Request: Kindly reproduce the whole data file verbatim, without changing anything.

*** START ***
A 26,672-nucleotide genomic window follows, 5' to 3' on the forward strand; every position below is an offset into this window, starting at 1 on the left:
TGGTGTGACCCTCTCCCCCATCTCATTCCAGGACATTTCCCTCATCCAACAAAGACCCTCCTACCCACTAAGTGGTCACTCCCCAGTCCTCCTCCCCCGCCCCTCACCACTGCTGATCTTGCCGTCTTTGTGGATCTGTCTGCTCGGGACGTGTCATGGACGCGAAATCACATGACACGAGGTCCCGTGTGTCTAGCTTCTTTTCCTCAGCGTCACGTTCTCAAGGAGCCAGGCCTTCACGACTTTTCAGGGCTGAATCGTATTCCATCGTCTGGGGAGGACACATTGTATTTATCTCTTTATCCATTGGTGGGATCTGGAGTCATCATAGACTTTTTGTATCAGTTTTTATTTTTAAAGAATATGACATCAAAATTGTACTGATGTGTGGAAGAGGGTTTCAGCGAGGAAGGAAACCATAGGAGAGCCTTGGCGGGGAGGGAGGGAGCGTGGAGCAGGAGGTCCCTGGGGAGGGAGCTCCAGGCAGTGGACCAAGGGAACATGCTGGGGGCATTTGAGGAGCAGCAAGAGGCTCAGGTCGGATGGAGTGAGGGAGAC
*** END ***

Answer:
A 26,672-nucleotide genomic window follows, 5' to 3' on the forward strand; every position below is an offset into this window, starting at 1 on the left:
TGGTGTGACCCTCTCCCCCATCTCATTCCAGGACATTTCCCTCATCCAACAAAGACCCTCCTACCCACTAAGTGGTCACTCCCCAGTCCTCCTCCCCCGCCCCTCACCACTGCTGATCTTGCCGTCTTTGTGGATCTGTCTGCTCGGGACGTGTCATGGACGCGAAATCACATGACACGAGGTCCCGTGTGTCTAGCTTCTTTTCCTCAGCGTCACGTTCTCAAGGAGCCAGGCCTTCACGACTTTTCAGGGCTGAATCGTATTCCATCGTCTGGGGAGGACACATTGTATTTATCTCTTTATCCATTGGTGGGATCTGGAGTCATCATAGACTTTTTGTATCAGTTTTTATTTTTAAAGAATATGACATCAAAATTGTACTGATGTGTGGAAGAGGGTTTCAGCGAGGAAGGAAACCATAGGAGAGCCTTGGCGGGGAGGGAGGGAGCGTGGAGCAGGAGGTCCCTGGGGAGGGAGCTCCAGGCAGTGGACCAAGGGAACATGCTGGGGGCATTTGAGGAGCAGCAAGAGGCTCAGGTCGGATGGAGTGAGGGAGAC